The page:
Our Science

People and patients drive our science

RaNA is dedicated to advancing the treatment paradigm by spearheading the discovery of revolutionary RNA-targeted medicines that selectively upregulate gene expression within cells in the body. Our approach has broad therapeutic potential, opening up a vast number of hard-to-treat disease targets with significant need

Transcriptional Activation

Transcription is the first step of gene expression when DNA is copied into messenger RNA (mRNA). During this process, RaNA’s oligonucleotides, are designed to block long non-coding RNA (lncRNA) from recruiting complexes known as chromatin modifiers, which can suppress the expression of certain genes.

What’s so important about IncRNA?

  • Strong emerging evidence that lncRNA is associated with disease1
  • Vast majority of the genome is transcribed as lncRNA2,3
  • lncRNA selectively modulates gene expression

By blocking the interaction between lncRNA and chromatin modifiers, transcription is activated, resulting in gene upregulation or expression. The result? The production of proteins is increased, in turn treating or preventing disease.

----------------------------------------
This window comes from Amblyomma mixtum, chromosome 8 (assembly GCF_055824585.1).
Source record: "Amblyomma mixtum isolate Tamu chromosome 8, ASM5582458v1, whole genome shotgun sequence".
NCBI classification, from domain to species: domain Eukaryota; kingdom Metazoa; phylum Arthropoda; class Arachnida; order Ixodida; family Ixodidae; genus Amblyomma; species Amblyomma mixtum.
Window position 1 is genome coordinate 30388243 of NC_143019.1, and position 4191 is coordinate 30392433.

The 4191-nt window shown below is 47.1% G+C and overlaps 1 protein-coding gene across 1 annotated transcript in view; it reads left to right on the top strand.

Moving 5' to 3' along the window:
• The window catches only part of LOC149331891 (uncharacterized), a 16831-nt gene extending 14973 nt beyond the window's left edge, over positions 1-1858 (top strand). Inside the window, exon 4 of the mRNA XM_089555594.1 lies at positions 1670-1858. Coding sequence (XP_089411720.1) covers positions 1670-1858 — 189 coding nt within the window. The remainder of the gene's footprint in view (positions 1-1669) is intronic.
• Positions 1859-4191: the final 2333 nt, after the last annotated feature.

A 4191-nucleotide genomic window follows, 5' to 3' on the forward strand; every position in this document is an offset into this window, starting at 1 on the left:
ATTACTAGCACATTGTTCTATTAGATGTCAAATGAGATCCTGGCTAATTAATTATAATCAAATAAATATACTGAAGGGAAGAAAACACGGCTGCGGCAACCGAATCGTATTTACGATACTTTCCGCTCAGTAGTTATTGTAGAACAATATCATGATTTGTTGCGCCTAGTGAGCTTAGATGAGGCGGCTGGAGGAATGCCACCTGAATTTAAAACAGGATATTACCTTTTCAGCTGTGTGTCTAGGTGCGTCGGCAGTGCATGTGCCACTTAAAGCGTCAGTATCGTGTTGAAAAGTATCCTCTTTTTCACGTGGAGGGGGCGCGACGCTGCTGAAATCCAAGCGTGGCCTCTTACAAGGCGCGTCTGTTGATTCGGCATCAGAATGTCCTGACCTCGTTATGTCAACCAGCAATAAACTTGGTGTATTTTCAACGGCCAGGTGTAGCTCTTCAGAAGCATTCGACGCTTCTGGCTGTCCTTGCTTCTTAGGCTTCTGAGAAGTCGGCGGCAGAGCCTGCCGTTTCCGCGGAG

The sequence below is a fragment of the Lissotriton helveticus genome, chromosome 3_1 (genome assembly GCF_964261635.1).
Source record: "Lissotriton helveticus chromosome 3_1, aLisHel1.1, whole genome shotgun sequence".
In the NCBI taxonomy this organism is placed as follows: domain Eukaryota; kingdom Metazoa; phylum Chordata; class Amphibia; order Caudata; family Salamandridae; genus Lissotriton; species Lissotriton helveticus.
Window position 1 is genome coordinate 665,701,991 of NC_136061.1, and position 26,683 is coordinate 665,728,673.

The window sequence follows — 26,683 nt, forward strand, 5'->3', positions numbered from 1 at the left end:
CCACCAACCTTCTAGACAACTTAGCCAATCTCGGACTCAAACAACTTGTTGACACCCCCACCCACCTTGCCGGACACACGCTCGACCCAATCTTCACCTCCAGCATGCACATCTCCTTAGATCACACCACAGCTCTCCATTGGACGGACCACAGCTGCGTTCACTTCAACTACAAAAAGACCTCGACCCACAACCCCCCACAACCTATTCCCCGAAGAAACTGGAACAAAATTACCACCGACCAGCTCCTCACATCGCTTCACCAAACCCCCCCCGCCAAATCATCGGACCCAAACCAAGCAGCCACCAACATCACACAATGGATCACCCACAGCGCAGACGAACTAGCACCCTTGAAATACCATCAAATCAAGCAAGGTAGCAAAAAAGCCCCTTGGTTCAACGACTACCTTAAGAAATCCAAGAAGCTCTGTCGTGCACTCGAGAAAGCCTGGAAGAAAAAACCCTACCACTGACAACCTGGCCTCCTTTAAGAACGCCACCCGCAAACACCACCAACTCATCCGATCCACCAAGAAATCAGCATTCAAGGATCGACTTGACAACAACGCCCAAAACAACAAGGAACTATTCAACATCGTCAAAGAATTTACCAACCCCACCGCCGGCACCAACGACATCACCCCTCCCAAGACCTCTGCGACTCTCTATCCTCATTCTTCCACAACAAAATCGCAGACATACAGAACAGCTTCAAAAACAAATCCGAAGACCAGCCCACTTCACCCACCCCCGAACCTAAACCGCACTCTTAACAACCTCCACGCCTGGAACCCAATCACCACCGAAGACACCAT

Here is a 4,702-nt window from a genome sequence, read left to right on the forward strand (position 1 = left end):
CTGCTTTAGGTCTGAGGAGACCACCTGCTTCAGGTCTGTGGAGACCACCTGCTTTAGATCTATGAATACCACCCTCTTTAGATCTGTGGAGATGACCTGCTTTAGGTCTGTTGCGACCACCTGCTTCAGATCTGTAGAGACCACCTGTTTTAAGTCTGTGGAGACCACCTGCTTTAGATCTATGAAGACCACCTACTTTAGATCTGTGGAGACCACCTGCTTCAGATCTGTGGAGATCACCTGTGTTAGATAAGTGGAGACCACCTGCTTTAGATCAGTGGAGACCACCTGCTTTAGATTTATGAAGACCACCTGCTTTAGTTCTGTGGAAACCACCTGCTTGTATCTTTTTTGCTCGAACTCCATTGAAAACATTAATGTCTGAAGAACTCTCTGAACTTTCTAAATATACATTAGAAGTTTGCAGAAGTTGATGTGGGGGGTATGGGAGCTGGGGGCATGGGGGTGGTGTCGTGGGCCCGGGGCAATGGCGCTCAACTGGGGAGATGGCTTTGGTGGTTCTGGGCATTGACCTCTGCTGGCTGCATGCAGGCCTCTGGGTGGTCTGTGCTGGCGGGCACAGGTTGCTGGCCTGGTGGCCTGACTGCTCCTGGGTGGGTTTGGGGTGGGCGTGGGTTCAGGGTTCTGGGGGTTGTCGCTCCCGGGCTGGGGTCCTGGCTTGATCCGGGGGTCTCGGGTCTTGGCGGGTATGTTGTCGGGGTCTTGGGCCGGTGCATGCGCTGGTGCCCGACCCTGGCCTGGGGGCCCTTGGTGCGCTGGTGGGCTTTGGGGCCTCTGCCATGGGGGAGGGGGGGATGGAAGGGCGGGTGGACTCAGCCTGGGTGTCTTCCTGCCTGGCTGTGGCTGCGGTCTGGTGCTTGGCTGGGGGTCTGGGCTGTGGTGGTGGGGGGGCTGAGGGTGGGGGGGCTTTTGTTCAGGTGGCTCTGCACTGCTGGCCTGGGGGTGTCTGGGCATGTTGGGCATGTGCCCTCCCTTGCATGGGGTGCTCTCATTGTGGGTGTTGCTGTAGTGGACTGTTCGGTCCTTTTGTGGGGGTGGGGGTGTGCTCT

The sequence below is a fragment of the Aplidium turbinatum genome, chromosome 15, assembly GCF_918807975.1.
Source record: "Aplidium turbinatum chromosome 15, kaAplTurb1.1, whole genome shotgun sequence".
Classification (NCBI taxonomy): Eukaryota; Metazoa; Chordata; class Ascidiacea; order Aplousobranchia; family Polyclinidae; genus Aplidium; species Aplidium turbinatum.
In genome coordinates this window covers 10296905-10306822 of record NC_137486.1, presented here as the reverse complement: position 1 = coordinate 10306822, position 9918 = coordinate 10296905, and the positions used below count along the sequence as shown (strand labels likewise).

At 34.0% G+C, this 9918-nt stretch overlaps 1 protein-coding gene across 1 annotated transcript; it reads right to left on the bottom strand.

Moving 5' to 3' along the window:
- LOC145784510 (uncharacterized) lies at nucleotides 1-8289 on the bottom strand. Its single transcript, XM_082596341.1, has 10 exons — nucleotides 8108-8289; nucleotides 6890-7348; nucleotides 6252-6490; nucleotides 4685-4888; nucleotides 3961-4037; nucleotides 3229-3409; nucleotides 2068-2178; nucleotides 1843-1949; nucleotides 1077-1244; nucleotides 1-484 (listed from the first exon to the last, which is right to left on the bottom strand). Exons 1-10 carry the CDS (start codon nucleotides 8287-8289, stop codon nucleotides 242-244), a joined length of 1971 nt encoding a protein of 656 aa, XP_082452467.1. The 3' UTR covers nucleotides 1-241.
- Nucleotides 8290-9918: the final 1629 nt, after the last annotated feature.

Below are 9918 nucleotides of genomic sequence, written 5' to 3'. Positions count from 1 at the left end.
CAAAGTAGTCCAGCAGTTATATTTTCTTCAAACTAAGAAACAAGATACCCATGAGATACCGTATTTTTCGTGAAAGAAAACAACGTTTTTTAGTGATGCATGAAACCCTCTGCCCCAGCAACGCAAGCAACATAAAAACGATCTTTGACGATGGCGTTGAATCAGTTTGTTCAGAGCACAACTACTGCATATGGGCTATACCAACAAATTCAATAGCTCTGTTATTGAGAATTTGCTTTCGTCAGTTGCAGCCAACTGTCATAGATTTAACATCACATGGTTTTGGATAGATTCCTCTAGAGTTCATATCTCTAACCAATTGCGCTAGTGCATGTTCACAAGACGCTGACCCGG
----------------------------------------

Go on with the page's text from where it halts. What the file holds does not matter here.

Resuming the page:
See this approach in action in Spinal Muscular Atrophy.

Post-Transcriptional Activation

During post-transcription – after DNA is copied into mRNA but before translation – mRNA decay occurs naturally within our cells. Half-lives of mRNA limit the amount of therapeutic protein available in our bodies.

Half Life Distribution

In patients with certain diseases, this presents an opportunity. RaNA’s oligonucleotides are designed to stabilize the structure of mRNA, increasing its half-life, thus increasing protein levels, which are important in treating and preventing disease.

See this approach in action in Friedreich’s Ataxia.

  1. Genome-wide identification of polycomb-associated RNAs by RIP-seq. Mol Cell. 2010 Dec 22;40(6):939-53
  2. Modular regulatory principles of large non-coding RNAs. Nature. 2012 Feb 15;482(7385):339-46
  3. Long non-coding RNAs: insights into functions. Nat Rev Genet. 2009 Mar;10(3):155-9

We are looking for partners to help us realize the full potential of our science.